Iraqi government forces are closing in on the historic Grand Mosque in Mosul, close to the heart of the old city, which remains in the grasp of Islamic State (IS). Iraqi helicopter gunships are in action, as are combat aircraft from coalition forces and the Iraqi Army hopes to gain control of the mosque imminently.
This would be a huge symbolic blow to IS. It was in the Grand Mosque that the group’s leader, Abu Bakr al-Baghdadi, announced the new “caliphate” in July 2014. He spoke at the first Friday prayers of Ramadan and it marked the start of the peak period of power for IS as it took control of much of north-western Iraq. Since then, though, the intense US-led air war has killed over 50,000 IS supporters, the expansion of the movement has stalled, and the Iraqi Army has retaken substantial territory.
So is the looming loss of the Grand Mosque the beginning of the end for IS – or is it just another turning point in a long drawn-out war?
The operation to retake Mosul started in October 2016. Iraqi forces and their allies stormed towards eastern Mosul so quickly that some predicted the whole of the city would be controlled by the Iraqi government by the year’s end. But the offensive soon met a stalemate, and it was three months before the Iraqi Army reached the banks of the Tigris, which divides eastern from western Mosul.
After a month’s pause, the assault began on the west of the city and its Grand Mosque. But by then, the elite Iraqi Counter Terror Service (or Golden Division) had sustained serious casualties and there were already fears that Mosul would turn out to be a pyrrhic victory, reducing the one force that the Iraqi government could depend on in any future civil war to a shadow of its former self.
As in eastern Mosul, progress was initially rapid but then descended to a bitter war of attrition, especially as Iraqi forces got closer to the densely packed old city. IS’s defensive forces are determined to maximise Iraqi military casualties; in one recent attack, IS used an armoured bulldozer to force its way through a road block before detonating a bomb. The Iraqis in turn are using air power and artillery much more readily, as happened in the new assault on the Grand Mosque, which has led to a sharp rise in civilian casualties.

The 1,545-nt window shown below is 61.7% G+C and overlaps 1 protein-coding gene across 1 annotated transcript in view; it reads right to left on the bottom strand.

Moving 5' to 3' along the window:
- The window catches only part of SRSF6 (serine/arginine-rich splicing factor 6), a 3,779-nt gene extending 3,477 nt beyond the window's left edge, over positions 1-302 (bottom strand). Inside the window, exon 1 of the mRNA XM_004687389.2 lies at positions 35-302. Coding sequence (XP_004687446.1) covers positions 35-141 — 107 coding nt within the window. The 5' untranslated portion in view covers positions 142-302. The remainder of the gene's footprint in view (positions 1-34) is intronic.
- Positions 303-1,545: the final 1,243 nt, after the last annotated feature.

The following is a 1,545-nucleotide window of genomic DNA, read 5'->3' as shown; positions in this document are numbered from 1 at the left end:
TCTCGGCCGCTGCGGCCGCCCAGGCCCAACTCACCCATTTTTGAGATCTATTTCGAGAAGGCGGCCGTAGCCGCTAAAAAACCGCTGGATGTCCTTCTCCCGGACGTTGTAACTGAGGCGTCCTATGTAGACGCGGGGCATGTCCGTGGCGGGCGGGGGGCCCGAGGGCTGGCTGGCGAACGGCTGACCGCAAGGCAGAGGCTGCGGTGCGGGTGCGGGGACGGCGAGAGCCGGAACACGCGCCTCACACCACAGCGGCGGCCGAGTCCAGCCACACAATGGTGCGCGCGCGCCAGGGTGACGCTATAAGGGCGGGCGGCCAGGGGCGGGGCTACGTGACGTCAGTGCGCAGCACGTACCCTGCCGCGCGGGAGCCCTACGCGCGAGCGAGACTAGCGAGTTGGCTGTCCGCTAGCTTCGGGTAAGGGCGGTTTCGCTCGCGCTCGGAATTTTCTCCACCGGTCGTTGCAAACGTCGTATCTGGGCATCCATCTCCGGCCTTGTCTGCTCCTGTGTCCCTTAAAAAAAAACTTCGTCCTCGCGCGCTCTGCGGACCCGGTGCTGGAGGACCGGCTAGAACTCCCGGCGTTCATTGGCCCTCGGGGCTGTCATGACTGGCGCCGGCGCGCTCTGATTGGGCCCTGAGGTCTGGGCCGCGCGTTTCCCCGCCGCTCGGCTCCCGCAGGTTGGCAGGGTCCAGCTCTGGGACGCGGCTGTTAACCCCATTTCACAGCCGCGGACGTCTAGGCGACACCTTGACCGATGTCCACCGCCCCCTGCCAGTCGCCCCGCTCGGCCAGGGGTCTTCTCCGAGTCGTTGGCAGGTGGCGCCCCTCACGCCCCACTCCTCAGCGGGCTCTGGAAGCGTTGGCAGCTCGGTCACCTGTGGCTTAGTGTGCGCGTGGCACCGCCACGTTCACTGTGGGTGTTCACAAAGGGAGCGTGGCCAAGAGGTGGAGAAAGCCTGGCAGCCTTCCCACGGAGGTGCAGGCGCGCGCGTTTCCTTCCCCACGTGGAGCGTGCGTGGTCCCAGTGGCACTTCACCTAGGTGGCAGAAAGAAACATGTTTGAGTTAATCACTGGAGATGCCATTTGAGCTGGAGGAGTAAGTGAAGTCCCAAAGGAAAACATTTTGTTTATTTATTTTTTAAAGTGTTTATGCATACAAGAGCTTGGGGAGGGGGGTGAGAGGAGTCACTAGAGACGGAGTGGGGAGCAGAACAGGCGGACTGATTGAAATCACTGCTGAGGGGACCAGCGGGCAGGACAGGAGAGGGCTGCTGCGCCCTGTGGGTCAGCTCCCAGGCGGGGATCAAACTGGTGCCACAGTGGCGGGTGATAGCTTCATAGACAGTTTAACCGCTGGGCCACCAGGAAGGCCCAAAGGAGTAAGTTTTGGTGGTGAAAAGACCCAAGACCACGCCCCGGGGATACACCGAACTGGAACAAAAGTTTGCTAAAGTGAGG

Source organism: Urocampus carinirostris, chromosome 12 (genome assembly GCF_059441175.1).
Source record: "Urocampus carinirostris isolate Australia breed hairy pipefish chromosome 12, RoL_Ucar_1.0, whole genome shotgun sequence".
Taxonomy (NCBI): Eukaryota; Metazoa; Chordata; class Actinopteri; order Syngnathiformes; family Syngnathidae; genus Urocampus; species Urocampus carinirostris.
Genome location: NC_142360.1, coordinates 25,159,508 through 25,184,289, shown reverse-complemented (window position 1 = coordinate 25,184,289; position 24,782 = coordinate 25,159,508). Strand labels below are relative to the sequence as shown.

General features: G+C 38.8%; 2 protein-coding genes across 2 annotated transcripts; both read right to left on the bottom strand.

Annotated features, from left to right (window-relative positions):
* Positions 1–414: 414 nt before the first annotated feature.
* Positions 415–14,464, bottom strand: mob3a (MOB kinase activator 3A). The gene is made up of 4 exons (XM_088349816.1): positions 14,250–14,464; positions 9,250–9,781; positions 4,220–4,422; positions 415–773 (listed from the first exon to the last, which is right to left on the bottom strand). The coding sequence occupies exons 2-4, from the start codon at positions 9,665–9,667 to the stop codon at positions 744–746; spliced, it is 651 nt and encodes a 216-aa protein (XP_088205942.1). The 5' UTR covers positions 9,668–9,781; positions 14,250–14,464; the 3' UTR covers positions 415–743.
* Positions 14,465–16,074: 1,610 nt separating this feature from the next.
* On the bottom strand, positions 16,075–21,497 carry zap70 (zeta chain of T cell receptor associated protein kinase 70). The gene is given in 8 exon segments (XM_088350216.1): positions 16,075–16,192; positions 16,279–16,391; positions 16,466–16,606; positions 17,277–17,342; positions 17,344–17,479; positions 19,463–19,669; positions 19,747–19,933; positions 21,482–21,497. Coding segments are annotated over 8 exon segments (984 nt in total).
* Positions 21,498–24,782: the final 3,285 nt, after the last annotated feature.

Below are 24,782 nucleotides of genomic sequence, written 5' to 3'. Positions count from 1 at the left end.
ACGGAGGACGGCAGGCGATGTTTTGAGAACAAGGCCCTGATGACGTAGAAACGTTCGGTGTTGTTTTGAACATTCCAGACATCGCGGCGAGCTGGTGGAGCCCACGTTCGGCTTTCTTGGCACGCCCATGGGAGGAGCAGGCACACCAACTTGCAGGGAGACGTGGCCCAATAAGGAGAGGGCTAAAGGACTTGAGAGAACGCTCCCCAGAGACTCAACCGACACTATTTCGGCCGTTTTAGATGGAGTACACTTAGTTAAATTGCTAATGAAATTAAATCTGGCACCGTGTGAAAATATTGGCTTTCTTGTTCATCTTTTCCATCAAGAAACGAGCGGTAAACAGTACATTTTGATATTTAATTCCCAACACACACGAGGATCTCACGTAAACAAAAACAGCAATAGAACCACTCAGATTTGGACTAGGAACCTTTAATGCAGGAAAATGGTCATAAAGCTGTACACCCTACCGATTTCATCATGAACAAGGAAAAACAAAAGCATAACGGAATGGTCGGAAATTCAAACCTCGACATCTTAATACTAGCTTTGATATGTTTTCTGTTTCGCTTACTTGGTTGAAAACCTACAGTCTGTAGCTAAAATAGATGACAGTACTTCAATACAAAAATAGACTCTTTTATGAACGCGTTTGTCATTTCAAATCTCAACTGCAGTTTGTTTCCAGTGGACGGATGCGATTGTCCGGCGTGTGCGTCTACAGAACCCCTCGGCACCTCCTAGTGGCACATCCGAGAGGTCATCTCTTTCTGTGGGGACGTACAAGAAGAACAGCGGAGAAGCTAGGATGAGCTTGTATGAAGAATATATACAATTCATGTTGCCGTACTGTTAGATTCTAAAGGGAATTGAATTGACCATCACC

Meanwhile, Iraqi and US government sources have offered different assessments of progress: while Iraq said that nearly 60% of western Mosul had been retaken, the US commander, General Joseph Martin, put it at “a little over a third”. But whatever the truth, the battle for western Mosul is repeating many of the features of the closing stages of the earlier battle for eastern Mosul, with heavy casualties among Iraq’s elite forces and even higher civilian casualties.
Down, but not out
IS is preparing for a rather different future. Just as it comes under intense pressure in Mosul, it is unexpectedly opening up new fronts in other parts of Iraq. There are reports of a surge in IS raids around Baiji and Tikrit, both well south of Mosul towards Baghdad. The Baiji police chief reported that until a few weeks ago, IS attacks were rare, but that there have been 40 in the last month alone.
Clearly the group is far from finished in Iraq. The indications are that it has already started the process of going underground, shifting from controlling territory to guerrilla warfare. It will be supported by many Sunnis who’ve seen the high number of civilian casualties caused by Iraqi government forces. The state is now highly dependent on Shia militias and Iranian Revolutionary Guard Corps units – both of whom Iraqi Sunnis view with great suspicion.
IS also recently made a show of its strength elsewhere. It claimed responsibility for an attack on a military hospital in Kabul, Afghanistan, which killed 30 people. Sardar Daud Khan’s Hospital is a major 400-bed Ministry of Defence facility in the diplomatic district of Kabul, close to the US embassy; that its tight security proved inadequate only added to the shock of the attack.
IS has also moved progressively to increase its capacity to stage attacks in the countries of the “far enemy”, one reason why UK authorities are warning once again that the risk of attacks is very high.
The group’s actions outside of Iraq and Syria serve three functions: straightforward retaliation for the group’s huge casualties in the air war; proof that the group is still a major force; and perhaps most worrying of all, aiming to stir up anti-Muslim hatred just as the far right gathers steam in Western Europe. Mosul may well be retaken in the coming weeks, but any suggestion that IS is finished is just plain nonsense.
Paul Rogers does not work for, consult, own shares in or receive funding from any company or organisation that would benefit from this article, and has disclosed no relevant affiliations beyond the academic appointment above.